Every year, low-wage workers in the United States lose an estimated 50 billion dollars because of wage theft, which happens when employers don’t pay them the full salary or overtime they deserve. This crime is rarely investigated and is usually not punished, which is why it is notable that a supermarket chain that markets to Latinos was fined for wage theft in ten of its stores in Los Angeles. Our correspondent Rubén Tapia explains the accusations against the company.
Antonio Jiménez, 63 years old, worked for almost two years as a baker in the “El Súper” supermarket chain in Los Angeles.
“They would charge us for our uniforms, our shirts, and they would take that out of our paycheck every week,” says Jiménez.
Like many employees at El Súper, Jiménez didn’t work full time. During his daily six-hour shift, he had to make more than 1500 bread rolls.
“I would hardly ever take my ten-minute break for the same reason, because I had to make the bread. There was so much pressure from the bakery manager, I had to punch out for my lunch break, and then I had to go back and work anyway to get all the work done,” says Jiménez.
The pressure to finish the quota of bread and the weight of carrying sacks of flour and sugar to make the bread caused Jiménez to get a hernia, he says. Then, he was fired.
“They said, you can’t work anymore. And I said, okay, thanks,” remembers Jiménez.
El Súper has more than 40 stores in California, Nevada and Arizona. The legal owner is Bodega Latin, Incorporated, which is part of the Chedraui Group, one of the largest supermarket chains in Mexico.
Many workers at El Súper in Los Angeles have similar complaints. After investigating payroll files and interviewing workers, California’s Labor Commission found that the company did not pay overtime or give lunch or rest breaks to 20 workers at ten stores in Los Angeles. The company was fined more than 180,000 dollars for wage theft.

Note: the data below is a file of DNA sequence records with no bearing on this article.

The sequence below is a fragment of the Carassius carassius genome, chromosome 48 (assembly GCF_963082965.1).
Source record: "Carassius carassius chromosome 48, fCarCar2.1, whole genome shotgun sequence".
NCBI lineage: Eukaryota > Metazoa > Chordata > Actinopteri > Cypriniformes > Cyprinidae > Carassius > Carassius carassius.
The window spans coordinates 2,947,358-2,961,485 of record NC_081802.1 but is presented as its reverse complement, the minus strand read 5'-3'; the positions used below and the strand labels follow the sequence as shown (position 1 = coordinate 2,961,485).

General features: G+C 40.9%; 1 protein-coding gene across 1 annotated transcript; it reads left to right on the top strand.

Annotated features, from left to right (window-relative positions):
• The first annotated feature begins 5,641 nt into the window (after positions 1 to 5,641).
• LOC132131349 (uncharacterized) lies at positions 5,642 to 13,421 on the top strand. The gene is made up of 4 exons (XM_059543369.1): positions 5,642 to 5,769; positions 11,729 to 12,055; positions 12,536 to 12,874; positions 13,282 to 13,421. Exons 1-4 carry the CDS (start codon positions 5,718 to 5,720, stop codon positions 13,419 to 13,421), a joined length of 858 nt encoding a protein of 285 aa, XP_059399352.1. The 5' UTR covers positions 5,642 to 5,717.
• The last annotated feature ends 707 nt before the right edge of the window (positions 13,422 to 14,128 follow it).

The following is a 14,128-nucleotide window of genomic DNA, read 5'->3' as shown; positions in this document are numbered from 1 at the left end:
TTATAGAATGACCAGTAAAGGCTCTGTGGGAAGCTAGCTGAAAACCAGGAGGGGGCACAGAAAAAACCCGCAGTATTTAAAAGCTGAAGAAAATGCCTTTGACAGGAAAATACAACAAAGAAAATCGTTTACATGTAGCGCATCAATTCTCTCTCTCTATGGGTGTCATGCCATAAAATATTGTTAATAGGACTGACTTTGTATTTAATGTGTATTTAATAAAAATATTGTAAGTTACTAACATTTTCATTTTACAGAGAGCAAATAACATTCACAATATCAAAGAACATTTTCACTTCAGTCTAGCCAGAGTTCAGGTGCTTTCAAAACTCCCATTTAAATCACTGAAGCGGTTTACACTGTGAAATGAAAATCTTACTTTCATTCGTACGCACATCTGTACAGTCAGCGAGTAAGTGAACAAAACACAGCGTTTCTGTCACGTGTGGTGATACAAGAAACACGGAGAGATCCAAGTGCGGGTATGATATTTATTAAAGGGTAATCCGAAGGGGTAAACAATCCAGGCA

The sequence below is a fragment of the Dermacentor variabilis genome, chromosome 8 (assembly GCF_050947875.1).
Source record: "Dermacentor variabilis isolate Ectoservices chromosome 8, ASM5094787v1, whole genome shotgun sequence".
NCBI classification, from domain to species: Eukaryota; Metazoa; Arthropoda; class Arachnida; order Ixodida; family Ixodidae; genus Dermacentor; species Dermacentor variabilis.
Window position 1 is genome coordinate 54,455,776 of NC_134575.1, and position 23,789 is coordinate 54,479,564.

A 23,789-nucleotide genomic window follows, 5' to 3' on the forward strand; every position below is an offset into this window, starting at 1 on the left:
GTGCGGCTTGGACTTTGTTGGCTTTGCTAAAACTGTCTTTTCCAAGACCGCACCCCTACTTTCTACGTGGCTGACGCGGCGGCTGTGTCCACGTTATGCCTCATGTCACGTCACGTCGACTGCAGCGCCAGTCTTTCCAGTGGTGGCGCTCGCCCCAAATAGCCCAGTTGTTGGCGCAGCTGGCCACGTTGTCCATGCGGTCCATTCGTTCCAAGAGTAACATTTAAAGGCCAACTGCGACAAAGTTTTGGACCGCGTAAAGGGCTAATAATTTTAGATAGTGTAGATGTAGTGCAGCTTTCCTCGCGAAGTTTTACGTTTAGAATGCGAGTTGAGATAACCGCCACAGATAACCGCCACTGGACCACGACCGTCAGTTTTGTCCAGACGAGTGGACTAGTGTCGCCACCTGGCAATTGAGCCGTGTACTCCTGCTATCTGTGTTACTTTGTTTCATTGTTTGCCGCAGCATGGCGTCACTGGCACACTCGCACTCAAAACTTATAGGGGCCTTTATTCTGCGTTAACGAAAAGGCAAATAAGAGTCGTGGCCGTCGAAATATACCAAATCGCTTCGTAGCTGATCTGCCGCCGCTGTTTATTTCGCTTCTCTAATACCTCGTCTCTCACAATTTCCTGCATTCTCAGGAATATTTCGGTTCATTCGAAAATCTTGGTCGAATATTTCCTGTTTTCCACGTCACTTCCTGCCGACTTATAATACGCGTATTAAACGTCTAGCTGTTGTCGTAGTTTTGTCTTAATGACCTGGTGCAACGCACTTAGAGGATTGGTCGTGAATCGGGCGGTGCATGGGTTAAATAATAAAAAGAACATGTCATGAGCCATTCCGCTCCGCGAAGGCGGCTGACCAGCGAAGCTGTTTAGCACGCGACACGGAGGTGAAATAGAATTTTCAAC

“$93,228 for overtime and rest breaks. $19,903 in lunch breaks,” says Daniel Garza from the Labor Commission.
Garza says in addition to the fine, the corporation also owes employees “$101,084 to employees at 10 supermarkets, for illegal deductions for uniforms.”
The company has until July 20th to pay the fine and reimbursement or appeal the decision. El Súper officials say the accusations are unfounded and they will present information proving that when they get a hearing.
Meanwhile, Daniel Garza from the Labor Commission says other workers could begin new complaints.
“If there are more employees who are affected by wage theft, they can present a claim to the office of the Labor Commissioner,” says Garza.
The news of the fine and possible reimbursement came to baker Antonio Jiménez right at the time he is about to spend his savings to cure his hernia, which has gotten worse.
“I’m going to have an operation because I can’t walk anymore because of how big the hernia is. I want justice,” says Jiménez.
By Rubén Tapia
If you believe you were the victim of wage theft, you can find more information about how to file a complaint with the California Labor Commissioner here: www.wagetheftisacrime.com.